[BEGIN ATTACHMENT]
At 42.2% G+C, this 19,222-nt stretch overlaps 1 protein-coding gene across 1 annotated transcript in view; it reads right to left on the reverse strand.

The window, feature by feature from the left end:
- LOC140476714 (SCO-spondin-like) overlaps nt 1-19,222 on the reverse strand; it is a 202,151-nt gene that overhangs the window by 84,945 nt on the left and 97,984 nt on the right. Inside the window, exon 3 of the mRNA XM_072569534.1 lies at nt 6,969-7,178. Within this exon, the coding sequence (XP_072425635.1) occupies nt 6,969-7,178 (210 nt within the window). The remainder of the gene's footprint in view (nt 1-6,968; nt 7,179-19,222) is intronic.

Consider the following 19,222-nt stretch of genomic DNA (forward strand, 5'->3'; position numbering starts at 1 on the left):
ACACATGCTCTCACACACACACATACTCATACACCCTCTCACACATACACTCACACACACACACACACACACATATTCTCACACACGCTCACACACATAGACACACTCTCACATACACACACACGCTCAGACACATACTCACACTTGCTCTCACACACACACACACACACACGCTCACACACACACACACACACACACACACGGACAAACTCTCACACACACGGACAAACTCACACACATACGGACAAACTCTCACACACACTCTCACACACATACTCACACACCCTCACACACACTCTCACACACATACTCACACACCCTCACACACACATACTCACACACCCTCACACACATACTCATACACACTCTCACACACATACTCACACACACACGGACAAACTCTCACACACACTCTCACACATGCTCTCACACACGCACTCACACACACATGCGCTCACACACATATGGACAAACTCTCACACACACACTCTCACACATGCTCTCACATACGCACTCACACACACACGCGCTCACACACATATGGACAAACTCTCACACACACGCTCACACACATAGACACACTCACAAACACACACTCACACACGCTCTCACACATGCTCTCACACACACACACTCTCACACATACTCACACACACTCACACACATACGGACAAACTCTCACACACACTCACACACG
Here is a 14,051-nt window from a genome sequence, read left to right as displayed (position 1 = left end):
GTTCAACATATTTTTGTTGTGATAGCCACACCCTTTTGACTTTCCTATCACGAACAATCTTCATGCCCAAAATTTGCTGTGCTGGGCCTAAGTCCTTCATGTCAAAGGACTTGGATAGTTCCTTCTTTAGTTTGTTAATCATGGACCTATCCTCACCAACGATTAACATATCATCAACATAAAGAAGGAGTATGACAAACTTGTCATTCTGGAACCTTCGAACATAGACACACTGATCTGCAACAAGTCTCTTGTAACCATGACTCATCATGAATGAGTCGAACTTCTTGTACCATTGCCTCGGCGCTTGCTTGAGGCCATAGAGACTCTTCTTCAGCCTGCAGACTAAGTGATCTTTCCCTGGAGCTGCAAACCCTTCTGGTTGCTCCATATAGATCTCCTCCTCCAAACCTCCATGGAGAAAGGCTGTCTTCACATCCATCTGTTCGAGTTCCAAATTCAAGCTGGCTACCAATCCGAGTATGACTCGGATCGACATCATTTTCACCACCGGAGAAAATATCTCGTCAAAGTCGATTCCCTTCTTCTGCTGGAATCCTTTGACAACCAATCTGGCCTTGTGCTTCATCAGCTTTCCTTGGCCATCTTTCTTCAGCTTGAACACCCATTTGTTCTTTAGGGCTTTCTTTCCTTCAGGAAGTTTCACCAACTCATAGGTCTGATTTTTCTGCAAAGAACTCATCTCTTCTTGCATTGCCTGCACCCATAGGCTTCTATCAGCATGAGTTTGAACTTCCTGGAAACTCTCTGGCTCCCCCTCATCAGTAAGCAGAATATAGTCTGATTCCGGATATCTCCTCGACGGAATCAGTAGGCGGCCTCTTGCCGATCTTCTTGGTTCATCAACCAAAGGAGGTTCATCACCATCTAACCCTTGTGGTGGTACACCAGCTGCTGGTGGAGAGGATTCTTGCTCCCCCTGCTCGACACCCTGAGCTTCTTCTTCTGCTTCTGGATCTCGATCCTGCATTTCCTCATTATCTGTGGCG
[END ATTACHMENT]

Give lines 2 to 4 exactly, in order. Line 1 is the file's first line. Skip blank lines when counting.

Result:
The window, feature by feature from the left end:
- LOC140476714 (SCO-spondin-like) overlaps nt 1-19,222 on the reverse strand; it is a 202,151-nt gene that overhangs the window by 84,945 nt on the left and 97,984 nt on the right. Inside the window, exon 3 of the mRNA XM_072569534.1 lies at nt 6,969-7,178. Within this exon, the coding sequence (XP_072425635.1) occupies nt 6,969-7,178 (210 nt within the window). The remainder of the gene's footprint in view (nt 1-6,968; nt 7,179-19,222) is intronic.

Consider the following 19,222-nt stretch of genomic DNA (forward strand, 5'->3'; position numbering starts at 1 on the left):